My Burning City

Jasmine Newson, 21, turns around while praying at a gas station that was destroyed by rioters after a fatal police shooting t
Jasmine Newson, 21, turns around while praying at a gas station that was destroyed by rioters after a fatal police shooting two days prior, on Monday, Aug. 15, 2016, in Milwaukee, Wis. (Armando L. Sanchez/Chicago Tribune/TNS via Getty Images)

My city, my hometown, is burning. This weekend, Milwaukee saw a riot on Sherman Blvd. Police and race relations in Milwaukee are fragile. The public is outraged and placing blame. With fingers pointed, the outcome is still the same. Families in Milwaukee who've felt victimized by the police haven't gained resolution. In communities where there is no justice, the outcome is often no peace. People revolt when they feel they've run out of options, when people feel like they have nothing to lose they don't mind destroying what others have.

Instead of being outraged with the city, we should take a closer look at the root causes of violence and work together to improve the quality of life in our neighborhoods. We should be building towards the same goal, that all of our community members are afforded the same opportunities and success as any other person in any zip code across the city.

Poverty, systemic racism and oppression contribute significantly to community violence. When we address the poor outcomes for people in neighborhoods plagued with poverty, we can prevent a significant amount of violence and create pathways towards prosperity.


Instead of being outraged with the city, we should take a closer look at the root causes of violence and work together to improve the quality of life in our neighborhoods.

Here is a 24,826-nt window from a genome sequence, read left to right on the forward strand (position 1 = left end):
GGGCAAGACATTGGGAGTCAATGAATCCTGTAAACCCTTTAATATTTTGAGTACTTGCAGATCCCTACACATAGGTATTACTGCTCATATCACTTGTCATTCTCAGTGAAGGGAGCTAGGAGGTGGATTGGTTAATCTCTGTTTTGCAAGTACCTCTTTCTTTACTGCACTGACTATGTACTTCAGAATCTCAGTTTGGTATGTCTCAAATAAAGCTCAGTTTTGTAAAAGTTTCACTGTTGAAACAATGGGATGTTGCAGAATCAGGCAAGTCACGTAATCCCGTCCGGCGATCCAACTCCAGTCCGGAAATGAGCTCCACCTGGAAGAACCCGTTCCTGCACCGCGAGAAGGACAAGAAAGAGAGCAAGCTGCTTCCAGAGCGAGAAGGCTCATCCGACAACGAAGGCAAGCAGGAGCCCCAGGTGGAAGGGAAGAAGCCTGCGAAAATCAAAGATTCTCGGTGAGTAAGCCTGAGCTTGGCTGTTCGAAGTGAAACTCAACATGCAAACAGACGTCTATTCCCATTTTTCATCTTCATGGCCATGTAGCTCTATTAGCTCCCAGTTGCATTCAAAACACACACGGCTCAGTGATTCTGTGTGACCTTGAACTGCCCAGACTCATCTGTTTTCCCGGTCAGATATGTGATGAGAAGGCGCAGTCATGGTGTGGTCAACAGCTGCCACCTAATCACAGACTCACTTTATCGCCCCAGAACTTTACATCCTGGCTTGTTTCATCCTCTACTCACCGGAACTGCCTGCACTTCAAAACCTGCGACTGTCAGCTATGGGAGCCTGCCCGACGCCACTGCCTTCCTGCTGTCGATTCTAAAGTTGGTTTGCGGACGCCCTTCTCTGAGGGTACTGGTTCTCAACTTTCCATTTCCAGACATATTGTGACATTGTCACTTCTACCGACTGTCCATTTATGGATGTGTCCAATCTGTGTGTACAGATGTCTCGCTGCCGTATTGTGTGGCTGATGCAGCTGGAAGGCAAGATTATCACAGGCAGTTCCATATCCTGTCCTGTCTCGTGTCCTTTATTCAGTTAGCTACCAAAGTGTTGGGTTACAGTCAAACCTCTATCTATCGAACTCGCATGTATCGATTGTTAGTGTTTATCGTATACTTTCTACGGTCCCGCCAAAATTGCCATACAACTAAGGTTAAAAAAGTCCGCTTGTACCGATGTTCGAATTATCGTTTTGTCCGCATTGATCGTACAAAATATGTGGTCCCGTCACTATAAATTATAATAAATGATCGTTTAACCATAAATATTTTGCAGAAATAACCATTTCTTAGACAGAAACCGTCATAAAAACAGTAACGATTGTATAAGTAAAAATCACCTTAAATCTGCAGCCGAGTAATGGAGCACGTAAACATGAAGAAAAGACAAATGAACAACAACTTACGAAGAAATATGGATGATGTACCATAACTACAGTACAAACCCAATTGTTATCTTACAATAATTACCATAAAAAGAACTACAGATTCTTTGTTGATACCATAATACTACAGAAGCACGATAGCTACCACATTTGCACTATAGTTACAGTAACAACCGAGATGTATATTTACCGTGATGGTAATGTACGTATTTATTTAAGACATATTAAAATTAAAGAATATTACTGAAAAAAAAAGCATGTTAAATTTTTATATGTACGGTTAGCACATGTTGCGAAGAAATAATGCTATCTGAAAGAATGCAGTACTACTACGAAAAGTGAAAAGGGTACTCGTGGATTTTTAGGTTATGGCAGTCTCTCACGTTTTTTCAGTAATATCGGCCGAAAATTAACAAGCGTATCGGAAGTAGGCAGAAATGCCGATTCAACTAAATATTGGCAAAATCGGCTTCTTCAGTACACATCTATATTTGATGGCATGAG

Housing security impacts community violence. By examining the data on foreclosure we know that home ownership around Sherman Park plays a part in the events this past weekend. The national foreclosure rate is down 4.9 percent. Foreclosure in Wisconsin is down 22.7 percent. Although there is a decline in foreclosure, Milwaukee Black households had the lowest homeownership rate at 32 percent.

Communities of color are negatively impacted by the foreclosure crisis. This contributes to the rising racial wealth gap. Historically, Sherman Blvd. was a destination for black home ownership. Today Sherman Blvd. is in the zip code with the highest foreclosure rate; 53216. Sixty-seven percent of the homes in 53,216 are bank-owned. Today Sherman Blvd. is struggling to recover.

Employment and educational opportunities available in Milwaukee impact community violence. Twenty-six percent of Milwaukee residents are living in poverty, and 38 percent are Black. Seventeen percent of 16 to 24 year olds are not working or in school, 24 percent are Black. Sherman Blvd. and the surrounding area have a high percentage of black youth that are unemployed. During summer vacation this leaves young people with nothing to do. When I was a teen there were so many opportunities to engage in healthy social activities.